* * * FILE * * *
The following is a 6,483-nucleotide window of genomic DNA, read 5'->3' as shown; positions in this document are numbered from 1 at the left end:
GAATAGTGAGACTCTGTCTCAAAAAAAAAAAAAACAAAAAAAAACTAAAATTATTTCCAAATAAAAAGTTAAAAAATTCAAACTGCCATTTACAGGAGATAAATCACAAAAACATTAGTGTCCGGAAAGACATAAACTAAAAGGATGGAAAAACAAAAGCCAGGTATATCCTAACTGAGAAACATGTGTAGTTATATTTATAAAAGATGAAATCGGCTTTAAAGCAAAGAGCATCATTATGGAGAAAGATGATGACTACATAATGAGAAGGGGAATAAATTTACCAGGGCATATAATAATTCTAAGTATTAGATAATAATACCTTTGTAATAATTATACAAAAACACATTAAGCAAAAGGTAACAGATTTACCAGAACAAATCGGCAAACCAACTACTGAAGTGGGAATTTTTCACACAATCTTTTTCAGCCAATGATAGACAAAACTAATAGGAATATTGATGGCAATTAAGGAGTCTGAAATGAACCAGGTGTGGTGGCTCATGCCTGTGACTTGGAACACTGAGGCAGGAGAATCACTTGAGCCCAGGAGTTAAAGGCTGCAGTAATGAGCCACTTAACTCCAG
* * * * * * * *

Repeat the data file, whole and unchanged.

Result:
The following is a 6,483-nucleotide window of genomic DNA, read 5'->3' as shown; positions in this document are numbered from 1 at the left end:
GAATAGTGAGACTCTGTCTCAAAAAAAAAAAAAACAAAAAAAAACTAAAATTATTTCCAAATAAAAAGTTAAAAAATTCAAACTGCCATTTACAGGAGATAAATCACAAAAACATTAGTGTCCGGAAAGACATAAACTAAAAGGATGGAAAAACAAAAGCCAGGTATATCCTAACTGAGAAACATGTGTAGTTATATTTATAAAAGATGAAATCGGCTTTAAAGCAAAGAGCATCATTATGGAGAAAGATGATGACTACATAATGAGAAGGGGAATAAATTTACCAGGGCATATAATAATTCTAAGTATTAGATAATAATACCTTTGTAATAATTATACAAAAACACATTAAGCAAAAGGTAACAGATTTACCAGAACAAATCGGCAAACCAACTACTGAAGTGGGAATTTTTCACACAATCTTTTTCAGCCAATGATAGACAAAACTAATAGGAATATTGATGGCAATTAAGGAGTCTGAAATGAACCAGGTGTGGTGGCTCATGCCTGTGACTTGGAACACTGAGGCAGGAGAATCACTTGAGCCCAGGAGTTAAAGGCTGCAGTAATGAGCCACTTAACTCCAG